AThe government of Australia has again strongly criticized Novak Djokovic’s behavior. Immigration Secretary Alex Hawke portrayed the nine-time Australian Open winner as a public health and public order threat a day before his possible whereabouts Down Under trial The Age, a liberal newspaper published in Australia reports, the 44-year-old politician fears the behavior of the number one tennis player that anti-vaccination sentiment could develop in the country.
Djokovic’s actions, Hawke said in the article, have the potential to undermine the government’s response to the pandemic. In particular, it “could encourage or influence others to mimic its past behavior and not follow appropriate health measures after a positive corona test, which in turn could lead to transmission of the disease and pose a serious risk to their health and that of others.”
The Australian minister was referring to the Serb’s admission on December 18, 2021 that he took part in a media interview and photo shoot with children in his home country, a day after his positive PCR test was confirmed. “Djokovic is an influential and respected person. In light of the facts set out above regarding his conduct, publicly expressed views and unvaccinated status, I believe his continued presence in Australia may encourage others to disregard the public health advice and policies in or in Australia to act contrary to them.”
Hawke referred to the increasing number of cases in Australia due to the new virus variant Omicron. The Liberal Party politician also argued that the Serb’s continued presence could lead to an increase in unrest, as has already happened. Hawke was referring to protests over Djokovic’s participation in the Australian Open. “They, in turn, can be a source of virus transmission to the community.”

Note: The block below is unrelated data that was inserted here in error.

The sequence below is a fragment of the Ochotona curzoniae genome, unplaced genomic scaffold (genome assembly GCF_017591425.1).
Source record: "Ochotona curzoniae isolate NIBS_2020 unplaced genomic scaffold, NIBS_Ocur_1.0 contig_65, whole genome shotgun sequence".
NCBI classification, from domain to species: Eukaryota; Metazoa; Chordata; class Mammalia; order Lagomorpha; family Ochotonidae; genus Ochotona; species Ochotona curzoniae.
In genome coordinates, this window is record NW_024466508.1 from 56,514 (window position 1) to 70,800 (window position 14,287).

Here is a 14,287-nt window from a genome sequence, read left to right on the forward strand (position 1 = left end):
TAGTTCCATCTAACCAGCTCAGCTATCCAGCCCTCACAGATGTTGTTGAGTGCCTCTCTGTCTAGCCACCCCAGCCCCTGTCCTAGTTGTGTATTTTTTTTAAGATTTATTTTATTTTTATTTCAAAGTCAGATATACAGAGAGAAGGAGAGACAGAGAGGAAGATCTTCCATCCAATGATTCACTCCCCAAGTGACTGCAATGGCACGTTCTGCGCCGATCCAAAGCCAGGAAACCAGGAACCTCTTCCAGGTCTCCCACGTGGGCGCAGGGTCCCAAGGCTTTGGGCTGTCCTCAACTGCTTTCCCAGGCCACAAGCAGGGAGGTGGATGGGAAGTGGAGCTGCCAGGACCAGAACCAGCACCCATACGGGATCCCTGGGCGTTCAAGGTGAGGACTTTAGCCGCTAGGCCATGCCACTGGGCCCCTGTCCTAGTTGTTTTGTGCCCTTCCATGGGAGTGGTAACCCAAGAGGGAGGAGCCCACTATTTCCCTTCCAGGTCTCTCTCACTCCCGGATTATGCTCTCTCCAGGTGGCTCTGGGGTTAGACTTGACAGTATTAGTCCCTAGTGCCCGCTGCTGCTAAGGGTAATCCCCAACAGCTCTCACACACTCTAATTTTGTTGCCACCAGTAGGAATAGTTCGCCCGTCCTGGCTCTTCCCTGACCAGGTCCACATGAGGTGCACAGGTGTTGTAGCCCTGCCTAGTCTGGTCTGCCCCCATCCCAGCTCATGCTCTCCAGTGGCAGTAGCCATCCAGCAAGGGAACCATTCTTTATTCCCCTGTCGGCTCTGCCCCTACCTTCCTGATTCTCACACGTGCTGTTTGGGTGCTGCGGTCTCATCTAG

Djokovic and his lawyer Nicholas Wood are expecting the decisive court hearing on Sunday. Wood had previously strongly criticized Hawke himself. “We are where we are because the minister took so much time,” the lawyer said two days ago, before attacking the minister: “A well-known person who poses a low risk to the public and has a medical exemption”, he wants to identify. Of course, he meant his client Djokovic. Wood also complained that Hawke and the Australian government were now using a very different argument for revoking Djokovic’s visa than border officials did when he arrived.
It is still unclear how the conflict between the Serbian tennis star and the Australian government will end. Djokovic is said to be at the immigration office and had to appear there for a hearing. After that, he could go back to the deportation hotel before a final hearing is scheduled for Sunday.
If participation in the Australian Open is allowed, Djokovic would have to play against compatriot Miomir Kecmanovic on Monday. He could then win his tenth title in the so-called Grand Slam tournament.